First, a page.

Episode notes

Torchwood has always been a mixed bag for me with Big Finish. There was no denying the excitement surrounding Big Finish’s announcement they would begin to continue the Torchwood story in 2015 but the narration style of storytelling wasn’t something that appealed to me and it didn’t suit the style of the television series. Eventually the narration style was taken away and was replaced by full cast audio drama’s but still, something felt missing for me, having tried a number of different titles, even the first volume of Aliens Among Us, didn’t really grip me. When I heard that the original cast was getting together to produce a new story I decided to give it a go, almost as though it was going to be my swansong to the Torchwood range. But Believe might have convinced me to stick around and see what the Torchwood range has to offer in the future.

The three-disc set, all written by Guy Adams and directed by Scott Handcock takes place towards the tail end 0f the second series of the show and the story revolves around the main cast, Captain Jack, Ianto, Toshiko, Owen and Gwen. The cast is stripped down a little with smaller characters like Rhys and PC Andy not being featured at all, even though they are as much a part of the Torchwood family as the main cast.

The Church of the Outsiders believes that mankind is going to evolve and reach out to the stars. But Owen Harper believes that Torchwood should do whatever they can to stop them…

Torchwood: Believe
Torchwood: Believe

The cast of Torchwood has gone from project to project, John Barrowman has gone onto DC Comic Book series, Arrow as Malcolm Meryln and fought the likes of Green Arrow, Black Canary, The Flash, Supergirl and the Legends of Tomorrow, he was last seen saving his daughter Thea Queen from a landmine. Burn Gorman enjoyed a stint on the US show Forever and is currently working on a number of movie roles and Eve Myles is doing a lot of television dramas over here in the UK. As you can imagine, it was a logistical nightmare to get everyone together and as such, there are only a few scenes where the whole gang appears together. But the opening scene is brilliant as each character gets their time to shine in a mission briefing and we are treated to some bickering as Owen tells them all about the Church of the Outsiders and a small gang who recently hit a UNIT warehouse. Because of the cast not being together, the characters are split up, Tosh and Owen go after the cult’s accountant, Lanto infiltrates the Outsiders and Gwen protects the Cult leader’s daughter while Jack goes off somewhere in a huff and pouts.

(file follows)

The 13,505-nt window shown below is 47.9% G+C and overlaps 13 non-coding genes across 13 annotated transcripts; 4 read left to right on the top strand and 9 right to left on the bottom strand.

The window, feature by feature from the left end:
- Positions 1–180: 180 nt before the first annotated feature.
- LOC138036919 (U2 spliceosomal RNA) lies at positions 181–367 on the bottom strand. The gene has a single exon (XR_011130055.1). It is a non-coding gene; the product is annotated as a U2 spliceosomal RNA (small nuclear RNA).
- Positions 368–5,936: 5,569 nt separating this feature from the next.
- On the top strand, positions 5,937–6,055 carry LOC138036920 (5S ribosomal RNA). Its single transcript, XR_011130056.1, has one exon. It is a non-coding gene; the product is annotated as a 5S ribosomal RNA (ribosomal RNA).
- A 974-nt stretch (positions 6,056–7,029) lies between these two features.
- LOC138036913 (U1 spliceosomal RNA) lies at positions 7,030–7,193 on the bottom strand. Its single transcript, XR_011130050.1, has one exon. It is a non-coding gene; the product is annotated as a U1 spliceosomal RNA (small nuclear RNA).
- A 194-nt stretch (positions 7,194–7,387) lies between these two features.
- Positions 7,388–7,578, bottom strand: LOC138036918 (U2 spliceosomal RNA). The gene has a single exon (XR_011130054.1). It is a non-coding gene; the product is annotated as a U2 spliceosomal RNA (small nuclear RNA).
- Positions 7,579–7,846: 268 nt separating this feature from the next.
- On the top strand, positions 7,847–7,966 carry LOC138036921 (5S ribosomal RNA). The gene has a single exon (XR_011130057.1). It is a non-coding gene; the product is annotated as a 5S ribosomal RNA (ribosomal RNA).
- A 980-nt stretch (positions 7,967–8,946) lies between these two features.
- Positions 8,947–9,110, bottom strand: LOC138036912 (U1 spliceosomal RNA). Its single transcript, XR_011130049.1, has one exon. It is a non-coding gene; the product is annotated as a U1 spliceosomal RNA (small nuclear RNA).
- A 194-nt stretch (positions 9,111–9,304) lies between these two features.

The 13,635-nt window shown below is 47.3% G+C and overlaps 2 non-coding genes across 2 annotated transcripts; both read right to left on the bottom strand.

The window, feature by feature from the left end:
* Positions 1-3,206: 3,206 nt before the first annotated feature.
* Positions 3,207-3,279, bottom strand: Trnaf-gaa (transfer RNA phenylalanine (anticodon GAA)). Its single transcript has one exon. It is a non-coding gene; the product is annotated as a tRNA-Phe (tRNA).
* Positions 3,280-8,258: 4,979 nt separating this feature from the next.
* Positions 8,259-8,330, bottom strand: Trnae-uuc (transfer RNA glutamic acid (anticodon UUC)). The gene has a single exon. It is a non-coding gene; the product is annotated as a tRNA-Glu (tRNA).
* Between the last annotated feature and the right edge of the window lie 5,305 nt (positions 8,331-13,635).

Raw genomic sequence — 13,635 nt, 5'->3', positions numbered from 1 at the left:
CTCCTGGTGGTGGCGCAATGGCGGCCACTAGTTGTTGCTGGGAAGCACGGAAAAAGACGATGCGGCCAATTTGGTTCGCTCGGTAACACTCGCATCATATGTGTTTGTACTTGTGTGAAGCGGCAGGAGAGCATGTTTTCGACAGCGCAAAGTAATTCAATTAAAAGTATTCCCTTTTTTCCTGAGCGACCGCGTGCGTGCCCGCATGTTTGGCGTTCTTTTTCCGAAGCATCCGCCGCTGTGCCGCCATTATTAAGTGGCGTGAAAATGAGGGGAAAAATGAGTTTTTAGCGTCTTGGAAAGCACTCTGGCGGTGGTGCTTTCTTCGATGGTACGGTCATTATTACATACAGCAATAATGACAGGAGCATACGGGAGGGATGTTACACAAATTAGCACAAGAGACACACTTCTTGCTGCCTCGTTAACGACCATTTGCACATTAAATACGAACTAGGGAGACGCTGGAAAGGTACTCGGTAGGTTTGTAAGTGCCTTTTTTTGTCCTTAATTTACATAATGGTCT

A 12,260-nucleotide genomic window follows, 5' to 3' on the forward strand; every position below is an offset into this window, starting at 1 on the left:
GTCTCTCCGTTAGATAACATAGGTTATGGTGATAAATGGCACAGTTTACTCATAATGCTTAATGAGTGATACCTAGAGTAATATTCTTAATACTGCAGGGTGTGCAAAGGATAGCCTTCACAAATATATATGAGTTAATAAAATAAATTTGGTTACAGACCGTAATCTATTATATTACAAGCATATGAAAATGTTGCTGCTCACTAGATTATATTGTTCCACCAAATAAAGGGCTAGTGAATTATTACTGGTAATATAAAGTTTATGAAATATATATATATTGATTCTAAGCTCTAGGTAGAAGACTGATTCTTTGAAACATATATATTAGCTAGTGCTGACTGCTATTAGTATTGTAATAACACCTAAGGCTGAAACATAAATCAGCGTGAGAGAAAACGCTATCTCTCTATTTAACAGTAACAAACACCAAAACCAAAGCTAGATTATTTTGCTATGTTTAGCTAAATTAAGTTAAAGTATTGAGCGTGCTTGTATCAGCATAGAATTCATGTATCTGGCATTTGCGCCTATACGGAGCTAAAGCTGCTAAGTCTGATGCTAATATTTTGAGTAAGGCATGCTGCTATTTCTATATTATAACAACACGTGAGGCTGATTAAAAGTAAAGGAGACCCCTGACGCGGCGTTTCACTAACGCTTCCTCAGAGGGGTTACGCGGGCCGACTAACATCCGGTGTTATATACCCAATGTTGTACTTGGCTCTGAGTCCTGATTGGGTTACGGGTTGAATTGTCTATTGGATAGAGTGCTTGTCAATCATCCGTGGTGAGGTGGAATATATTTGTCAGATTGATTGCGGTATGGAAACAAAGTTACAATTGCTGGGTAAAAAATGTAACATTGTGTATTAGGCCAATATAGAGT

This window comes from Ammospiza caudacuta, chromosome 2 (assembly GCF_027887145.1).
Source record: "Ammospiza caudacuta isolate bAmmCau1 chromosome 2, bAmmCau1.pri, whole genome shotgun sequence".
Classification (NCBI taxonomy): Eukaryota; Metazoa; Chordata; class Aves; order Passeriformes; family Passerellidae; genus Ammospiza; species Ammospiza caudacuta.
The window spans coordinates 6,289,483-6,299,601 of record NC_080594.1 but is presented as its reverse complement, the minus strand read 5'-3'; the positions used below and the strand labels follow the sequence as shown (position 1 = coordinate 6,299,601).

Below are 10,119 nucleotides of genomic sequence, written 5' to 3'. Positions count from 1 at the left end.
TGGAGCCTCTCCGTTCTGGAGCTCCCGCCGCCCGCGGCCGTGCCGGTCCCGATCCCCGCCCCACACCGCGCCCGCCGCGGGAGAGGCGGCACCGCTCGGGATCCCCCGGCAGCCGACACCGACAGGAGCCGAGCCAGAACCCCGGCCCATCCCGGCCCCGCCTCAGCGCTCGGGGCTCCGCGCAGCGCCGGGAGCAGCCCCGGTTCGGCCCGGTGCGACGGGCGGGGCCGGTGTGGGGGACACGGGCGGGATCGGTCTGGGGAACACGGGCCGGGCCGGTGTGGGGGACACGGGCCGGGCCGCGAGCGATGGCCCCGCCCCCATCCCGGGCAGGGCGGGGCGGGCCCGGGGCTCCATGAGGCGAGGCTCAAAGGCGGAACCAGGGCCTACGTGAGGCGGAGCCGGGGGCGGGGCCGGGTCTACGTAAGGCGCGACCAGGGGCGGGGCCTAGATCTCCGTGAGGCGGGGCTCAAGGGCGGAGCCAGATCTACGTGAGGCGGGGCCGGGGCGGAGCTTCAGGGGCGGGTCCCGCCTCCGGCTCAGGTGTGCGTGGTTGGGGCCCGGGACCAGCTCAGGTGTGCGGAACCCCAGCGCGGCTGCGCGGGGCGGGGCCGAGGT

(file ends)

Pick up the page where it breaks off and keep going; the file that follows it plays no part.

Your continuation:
It is delightful that each character gets a decent chunk of the action but is definitely nice that Owen and Tosh get the best storyline here. We’ve all heard Gwen running off to be an action hero and Lanto being incredibly nice to people, Owen and Tosh are the two who have had the least character development on audio and it was nice to see that happen here, though I am still waiting to hear an Esther Drummond audio from Miracle Day! Owen and Tosh had a sort of love story on the series and Believe explore that as it tests their different outlooks on life and sex. It can be an uncomfortable listen at times but that makes this series all the better and the performances from Burn Gorman and Naoko Mori are brilliant.